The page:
Last night, the Rock and Roll Hall of Fame hosted its annual induction ceremony at Brooklyn, NY’s Barclays Center. The evening featured a string of heartfelt toasts by famous fans, star-studded reunion performances, and touching speeches by this years inductees, including Seattle rock titans Pearl Jam, legendary West Coast rapper Tupac Shakur, British prog-rock pioneers Yes, socially conscious 60’s folkie Joan Baez, English symphonic pop stars Electric Light Orchestra, and 80’s glam rock hit makers Journey. In addition, Chic guitarist Nile Rodgers was recognized as the recipient of the Award for Musical Excellence, Lenny Kravitz played a tribute to Prince, ELO opened the show with a tribute to the late Chuck Berry, and much, much more.
You can watch the induction ceremony yourself when it airs on HBO on April 29th. Until then, here’s a recap of what went down at the 2017 Rock and Roll Hall of Fame Induction Ceremony in Brooklyn:
The Seattle grunge pioneers were inducted this year in their first year of eligibility. They celebrated the occasion with live performances of “Alive”, “Given to Fly”, “Better Man”, and Neil Young’s “Rockin’ in the Free World”. For “Alive”, Pearl Jam reunited with original drummer Dave Krusen, while members of Journey, Yes, and Rush, joined the band for a show-closing rendition of “Rockin’ in the Free World” by Neil Young, who was originally slated to deliver the band’s induction speech.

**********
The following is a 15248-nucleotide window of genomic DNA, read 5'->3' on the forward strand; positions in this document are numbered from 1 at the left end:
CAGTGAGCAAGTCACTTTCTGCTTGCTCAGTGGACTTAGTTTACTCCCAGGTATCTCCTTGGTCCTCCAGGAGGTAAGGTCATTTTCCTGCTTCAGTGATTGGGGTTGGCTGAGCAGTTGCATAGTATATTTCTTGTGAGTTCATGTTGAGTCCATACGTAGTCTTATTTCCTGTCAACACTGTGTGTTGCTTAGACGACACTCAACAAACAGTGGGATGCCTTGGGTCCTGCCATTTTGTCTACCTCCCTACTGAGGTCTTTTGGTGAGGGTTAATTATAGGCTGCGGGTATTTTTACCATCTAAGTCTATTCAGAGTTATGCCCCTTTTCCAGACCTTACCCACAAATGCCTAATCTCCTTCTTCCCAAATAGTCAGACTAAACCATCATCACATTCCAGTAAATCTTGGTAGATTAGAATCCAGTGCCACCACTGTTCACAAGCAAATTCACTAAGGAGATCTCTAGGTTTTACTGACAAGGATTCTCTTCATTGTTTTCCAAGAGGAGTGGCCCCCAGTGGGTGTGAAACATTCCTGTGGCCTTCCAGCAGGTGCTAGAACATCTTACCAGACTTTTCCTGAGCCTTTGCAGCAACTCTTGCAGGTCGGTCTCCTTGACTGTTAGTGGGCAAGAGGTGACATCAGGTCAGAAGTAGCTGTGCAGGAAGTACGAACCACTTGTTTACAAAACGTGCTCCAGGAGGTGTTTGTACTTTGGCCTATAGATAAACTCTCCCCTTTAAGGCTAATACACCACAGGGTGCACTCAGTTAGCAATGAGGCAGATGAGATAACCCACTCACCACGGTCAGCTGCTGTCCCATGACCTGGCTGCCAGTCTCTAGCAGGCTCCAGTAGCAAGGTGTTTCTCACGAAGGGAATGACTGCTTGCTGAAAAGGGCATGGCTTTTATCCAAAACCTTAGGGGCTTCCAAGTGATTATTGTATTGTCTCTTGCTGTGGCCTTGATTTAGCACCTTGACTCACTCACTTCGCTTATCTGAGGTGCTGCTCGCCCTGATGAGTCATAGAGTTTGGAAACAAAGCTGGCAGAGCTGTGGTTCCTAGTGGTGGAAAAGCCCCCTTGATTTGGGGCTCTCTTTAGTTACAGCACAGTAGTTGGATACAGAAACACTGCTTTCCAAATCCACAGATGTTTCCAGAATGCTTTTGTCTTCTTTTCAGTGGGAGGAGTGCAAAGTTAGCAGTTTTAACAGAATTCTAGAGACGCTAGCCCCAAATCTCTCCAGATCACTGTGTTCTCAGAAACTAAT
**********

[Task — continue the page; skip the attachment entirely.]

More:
One of the evening’s more touching moments came courtesy of Young’s replacement, retired late night TV host David Letterman, who summed up the sentiment of the evening’s festivities. “When I came here to rehearsal and heard live music again I was reminded, oh my God what a gift live music is…Never take the opportunity for live music for granted…That’s the message I can bring you folks tonight. It’s a delight to be back here for this.” He also showed his personal connection to the Seattle rockers, telling a story about the final time the band played his show before his retirement and gave him a guitar for his son, with a note from Eddie Vedder: “My name is Eddie Vedder and I’m a friend of your dad’s. I wanted you to have this small guitar to start with. Try it out, make a little noise, I’ll make you a deal. If you learn even one song on this guitar I’ll get you a nicer, bigger one for your birthday. Maybe an electric one. You let me know.” Letterman expressed his gratitude for the genuine act of kindness, noting “There are quite a few reasons why these people are in the Hall of Fame, but forgive me if this personally is the most important reason.” You can read Letterman’s full induction speech here.